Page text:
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        The Politics of Insecurity in the Arab World: A View from Beirut
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        The Politics of Insecurity in the Arab World: A View from Beirut
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Robert W. Cox famously observed that “theory is always for someone and for some purpose. There is…no such thing as theory in itself divorced from a standpoint in time and space” (1986, 207). International relations (IR) scholarship on the Middle East is no exception. IR and security studies scholarship since the US invasion of Iraq and throughout the Arab uprisings generally has been framed around questions that relate to the security interests and policies of the US and its allies. This has left Western IR scholarship detached from the challenges, threats, and interests of the people in the region. For IR theory to be relevant to the peoples of the Middle East, Bilgin (2015, 10) highlights the need “to understand insecurities experienced by various states and non-state actors in the Arab world.” What insights into understanding and theorizing the politics of security in the Arab region can be gained from a vantage point located inside the region, such as the once war-torn city of Beirut?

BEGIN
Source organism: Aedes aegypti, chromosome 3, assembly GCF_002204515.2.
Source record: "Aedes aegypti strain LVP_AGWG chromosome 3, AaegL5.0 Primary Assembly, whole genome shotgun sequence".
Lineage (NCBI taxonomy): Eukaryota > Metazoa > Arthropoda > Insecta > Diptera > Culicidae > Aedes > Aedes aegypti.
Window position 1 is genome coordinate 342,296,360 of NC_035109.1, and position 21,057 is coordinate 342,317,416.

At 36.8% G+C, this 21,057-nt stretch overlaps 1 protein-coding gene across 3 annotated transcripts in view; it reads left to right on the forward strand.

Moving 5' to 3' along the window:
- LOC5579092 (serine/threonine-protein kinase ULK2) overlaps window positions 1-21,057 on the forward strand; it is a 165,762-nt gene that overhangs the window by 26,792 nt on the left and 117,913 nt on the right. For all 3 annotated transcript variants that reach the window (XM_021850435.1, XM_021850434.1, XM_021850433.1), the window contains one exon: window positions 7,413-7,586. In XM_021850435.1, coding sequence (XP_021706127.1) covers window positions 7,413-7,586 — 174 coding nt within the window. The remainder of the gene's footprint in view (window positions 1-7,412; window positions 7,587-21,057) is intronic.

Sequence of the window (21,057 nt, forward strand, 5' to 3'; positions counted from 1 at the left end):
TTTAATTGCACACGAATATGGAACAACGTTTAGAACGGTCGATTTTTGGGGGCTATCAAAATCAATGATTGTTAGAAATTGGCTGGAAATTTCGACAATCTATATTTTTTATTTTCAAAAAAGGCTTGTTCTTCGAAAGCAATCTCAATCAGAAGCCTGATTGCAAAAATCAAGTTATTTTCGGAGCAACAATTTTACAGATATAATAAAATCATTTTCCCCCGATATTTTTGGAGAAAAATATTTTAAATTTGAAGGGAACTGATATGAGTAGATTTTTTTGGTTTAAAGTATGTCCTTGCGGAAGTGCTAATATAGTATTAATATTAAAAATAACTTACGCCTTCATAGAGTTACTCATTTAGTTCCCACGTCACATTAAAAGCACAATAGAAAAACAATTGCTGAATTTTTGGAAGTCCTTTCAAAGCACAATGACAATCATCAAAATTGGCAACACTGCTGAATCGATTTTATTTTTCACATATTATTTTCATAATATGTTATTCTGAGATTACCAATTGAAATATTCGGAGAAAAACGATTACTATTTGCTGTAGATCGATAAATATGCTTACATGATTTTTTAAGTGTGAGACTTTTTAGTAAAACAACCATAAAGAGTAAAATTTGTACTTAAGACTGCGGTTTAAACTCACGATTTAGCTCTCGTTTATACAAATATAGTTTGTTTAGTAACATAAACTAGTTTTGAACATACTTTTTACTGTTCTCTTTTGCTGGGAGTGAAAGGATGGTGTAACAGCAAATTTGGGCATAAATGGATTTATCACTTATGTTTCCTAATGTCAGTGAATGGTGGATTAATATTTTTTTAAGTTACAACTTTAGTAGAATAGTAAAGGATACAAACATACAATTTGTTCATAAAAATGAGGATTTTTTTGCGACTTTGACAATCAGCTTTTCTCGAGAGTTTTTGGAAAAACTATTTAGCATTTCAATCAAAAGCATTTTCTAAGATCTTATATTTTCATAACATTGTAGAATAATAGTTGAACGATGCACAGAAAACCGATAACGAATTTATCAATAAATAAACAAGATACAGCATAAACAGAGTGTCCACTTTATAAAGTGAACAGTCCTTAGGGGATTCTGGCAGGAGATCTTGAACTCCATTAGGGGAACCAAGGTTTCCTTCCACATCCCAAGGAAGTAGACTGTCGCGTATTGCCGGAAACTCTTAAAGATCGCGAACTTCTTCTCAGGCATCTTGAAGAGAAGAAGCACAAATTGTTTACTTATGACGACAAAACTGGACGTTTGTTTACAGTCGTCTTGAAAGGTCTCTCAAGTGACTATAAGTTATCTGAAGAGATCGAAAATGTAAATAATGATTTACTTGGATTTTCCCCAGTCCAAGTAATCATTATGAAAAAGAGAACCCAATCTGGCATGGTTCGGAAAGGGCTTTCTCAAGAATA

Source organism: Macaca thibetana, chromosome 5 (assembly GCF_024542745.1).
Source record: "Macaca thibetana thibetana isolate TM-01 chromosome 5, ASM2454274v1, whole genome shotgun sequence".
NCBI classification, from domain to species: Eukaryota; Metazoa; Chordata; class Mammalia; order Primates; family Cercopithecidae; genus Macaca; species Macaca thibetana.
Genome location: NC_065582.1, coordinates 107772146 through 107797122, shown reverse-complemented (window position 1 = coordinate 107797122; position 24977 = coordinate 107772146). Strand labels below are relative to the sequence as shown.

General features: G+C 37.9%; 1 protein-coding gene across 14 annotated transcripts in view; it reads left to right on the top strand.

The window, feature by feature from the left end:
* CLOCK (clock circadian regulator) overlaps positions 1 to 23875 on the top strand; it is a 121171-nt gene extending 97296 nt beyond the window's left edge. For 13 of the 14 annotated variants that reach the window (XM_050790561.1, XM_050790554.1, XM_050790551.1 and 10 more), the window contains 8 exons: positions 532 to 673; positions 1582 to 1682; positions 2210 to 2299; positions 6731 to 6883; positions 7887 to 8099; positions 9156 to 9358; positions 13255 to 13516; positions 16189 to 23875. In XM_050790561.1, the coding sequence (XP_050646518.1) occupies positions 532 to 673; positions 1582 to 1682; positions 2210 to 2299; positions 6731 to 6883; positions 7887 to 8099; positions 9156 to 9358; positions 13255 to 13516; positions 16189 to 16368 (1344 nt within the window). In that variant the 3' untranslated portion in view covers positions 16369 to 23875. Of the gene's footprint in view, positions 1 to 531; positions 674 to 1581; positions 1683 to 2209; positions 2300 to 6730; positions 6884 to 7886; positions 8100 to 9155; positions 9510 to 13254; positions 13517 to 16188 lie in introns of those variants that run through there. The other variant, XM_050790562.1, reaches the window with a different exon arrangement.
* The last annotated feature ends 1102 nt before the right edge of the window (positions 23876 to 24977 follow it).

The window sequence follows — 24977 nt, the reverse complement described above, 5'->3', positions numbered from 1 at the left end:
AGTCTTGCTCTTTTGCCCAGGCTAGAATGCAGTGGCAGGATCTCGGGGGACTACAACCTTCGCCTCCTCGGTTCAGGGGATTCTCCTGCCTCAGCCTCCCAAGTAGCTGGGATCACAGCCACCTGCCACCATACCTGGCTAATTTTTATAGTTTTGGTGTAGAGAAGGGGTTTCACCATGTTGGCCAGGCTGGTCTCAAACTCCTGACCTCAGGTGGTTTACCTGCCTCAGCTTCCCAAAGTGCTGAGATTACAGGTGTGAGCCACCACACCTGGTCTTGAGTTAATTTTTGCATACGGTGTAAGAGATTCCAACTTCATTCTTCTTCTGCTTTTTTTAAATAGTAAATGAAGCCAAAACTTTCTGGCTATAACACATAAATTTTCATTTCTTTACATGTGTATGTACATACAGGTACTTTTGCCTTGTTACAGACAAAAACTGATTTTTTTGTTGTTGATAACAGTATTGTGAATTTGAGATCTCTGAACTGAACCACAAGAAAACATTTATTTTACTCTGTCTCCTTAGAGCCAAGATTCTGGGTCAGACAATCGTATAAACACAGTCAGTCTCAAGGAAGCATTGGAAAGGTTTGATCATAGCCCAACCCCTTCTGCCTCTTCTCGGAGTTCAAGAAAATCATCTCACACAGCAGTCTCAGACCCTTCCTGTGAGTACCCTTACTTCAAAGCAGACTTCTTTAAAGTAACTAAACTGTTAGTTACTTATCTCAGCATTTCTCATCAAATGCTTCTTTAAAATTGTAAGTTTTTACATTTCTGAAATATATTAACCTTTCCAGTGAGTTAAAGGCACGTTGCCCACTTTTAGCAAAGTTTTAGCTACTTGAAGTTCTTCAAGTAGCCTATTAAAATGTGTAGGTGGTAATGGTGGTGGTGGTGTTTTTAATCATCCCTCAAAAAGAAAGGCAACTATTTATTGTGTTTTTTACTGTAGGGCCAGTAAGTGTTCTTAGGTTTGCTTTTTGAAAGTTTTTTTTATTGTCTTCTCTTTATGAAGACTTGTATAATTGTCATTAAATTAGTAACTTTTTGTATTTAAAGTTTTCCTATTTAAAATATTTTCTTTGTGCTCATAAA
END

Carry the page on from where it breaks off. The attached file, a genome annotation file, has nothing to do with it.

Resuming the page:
Taking seriously the experience of such so-called weak and insecure states points to an approach toward understanding the geopolitics of the Arab world that recognizes the heterogeneous nature of the security environment composed of diverse state, non-state, and transnational actors that serve as agents of both security and insecurity. The security calculations of these actors also must be understood as embedded in transnational security relationships. Lebanon, for example, often is viewed as the quintessential weak state, with this weakness defined as a source of political instability and regional insecurity. A closer look at Lebanon’s “weak” but plural system of governance over security, however, suggests that it has been relatively effective and surprisingly resilient in containing both domestic and external security threats. Lebanon should not be dismissed as an exceptional case. Instead, it offers a largely ignored context from which to develop new theoretical perspectives about how to promote security for peoples and states in the region.